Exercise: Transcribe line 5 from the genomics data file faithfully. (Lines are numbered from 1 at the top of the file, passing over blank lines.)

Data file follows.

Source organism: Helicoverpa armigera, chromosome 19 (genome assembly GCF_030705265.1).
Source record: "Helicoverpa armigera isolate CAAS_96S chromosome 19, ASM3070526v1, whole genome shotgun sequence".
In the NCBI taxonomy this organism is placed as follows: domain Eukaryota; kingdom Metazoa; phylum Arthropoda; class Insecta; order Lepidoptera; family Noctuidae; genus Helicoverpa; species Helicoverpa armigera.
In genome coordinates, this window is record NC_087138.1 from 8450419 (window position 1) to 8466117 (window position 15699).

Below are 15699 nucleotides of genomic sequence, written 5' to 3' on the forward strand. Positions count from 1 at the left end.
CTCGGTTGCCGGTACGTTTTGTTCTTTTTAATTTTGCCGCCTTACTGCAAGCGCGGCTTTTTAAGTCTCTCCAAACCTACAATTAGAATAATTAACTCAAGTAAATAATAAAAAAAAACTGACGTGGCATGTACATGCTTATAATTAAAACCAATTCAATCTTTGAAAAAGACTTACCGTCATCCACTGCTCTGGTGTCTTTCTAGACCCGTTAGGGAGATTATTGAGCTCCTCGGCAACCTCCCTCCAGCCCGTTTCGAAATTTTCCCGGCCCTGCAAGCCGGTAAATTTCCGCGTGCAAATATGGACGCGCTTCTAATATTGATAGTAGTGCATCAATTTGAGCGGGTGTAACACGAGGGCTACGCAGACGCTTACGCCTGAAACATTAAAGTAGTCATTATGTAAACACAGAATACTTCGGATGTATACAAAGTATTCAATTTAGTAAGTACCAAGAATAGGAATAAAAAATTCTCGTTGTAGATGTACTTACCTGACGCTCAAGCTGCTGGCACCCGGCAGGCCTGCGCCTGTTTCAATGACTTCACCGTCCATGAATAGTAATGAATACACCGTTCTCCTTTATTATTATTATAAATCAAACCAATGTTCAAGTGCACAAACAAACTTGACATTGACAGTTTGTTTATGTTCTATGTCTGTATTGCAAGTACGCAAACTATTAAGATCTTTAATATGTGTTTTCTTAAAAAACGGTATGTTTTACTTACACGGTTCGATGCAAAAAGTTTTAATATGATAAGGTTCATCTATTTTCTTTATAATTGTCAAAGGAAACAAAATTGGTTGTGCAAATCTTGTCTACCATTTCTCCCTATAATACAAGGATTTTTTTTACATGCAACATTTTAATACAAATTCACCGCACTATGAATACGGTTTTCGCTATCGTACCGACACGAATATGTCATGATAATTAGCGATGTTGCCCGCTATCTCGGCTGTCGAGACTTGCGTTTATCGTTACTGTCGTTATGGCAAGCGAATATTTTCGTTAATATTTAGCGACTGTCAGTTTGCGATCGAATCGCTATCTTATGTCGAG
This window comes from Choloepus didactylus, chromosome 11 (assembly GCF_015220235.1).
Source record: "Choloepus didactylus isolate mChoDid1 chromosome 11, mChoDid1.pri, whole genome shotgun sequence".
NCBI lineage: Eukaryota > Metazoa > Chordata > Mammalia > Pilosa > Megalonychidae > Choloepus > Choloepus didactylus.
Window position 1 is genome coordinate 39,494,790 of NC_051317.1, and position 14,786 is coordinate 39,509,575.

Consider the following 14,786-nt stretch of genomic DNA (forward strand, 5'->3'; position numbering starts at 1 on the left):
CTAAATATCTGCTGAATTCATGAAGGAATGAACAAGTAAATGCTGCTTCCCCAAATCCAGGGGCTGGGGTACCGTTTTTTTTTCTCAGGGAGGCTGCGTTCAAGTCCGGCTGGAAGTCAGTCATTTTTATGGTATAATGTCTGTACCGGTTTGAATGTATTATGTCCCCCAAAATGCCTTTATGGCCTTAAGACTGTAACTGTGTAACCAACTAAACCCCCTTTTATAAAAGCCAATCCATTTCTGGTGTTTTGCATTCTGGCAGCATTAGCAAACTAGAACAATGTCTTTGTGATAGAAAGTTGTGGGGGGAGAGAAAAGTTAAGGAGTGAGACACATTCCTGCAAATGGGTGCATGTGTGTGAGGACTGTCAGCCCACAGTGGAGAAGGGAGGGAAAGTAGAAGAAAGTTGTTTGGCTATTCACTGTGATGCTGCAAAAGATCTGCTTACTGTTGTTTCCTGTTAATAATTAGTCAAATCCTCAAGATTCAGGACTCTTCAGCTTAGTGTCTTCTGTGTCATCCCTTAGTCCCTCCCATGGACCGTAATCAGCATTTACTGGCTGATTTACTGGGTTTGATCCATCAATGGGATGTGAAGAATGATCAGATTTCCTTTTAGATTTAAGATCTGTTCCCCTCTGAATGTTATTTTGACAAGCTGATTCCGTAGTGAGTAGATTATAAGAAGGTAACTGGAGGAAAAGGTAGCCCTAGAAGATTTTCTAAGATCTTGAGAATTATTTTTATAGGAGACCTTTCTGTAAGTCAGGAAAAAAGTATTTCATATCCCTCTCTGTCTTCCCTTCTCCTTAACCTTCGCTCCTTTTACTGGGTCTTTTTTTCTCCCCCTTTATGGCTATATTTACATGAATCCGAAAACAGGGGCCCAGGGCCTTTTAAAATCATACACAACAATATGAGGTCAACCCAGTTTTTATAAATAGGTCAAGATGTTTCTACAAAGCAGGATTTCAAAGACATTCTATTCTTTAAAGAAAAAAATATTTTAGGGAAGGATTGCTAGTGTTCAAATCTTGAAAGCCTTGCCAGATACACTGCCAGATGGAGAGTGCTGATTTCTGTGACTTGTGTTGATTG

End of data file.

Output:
Below are 15699 nucleotides of genomic sequence, written 5' to 3' on the forward strand. Positions count from 1 at the left end.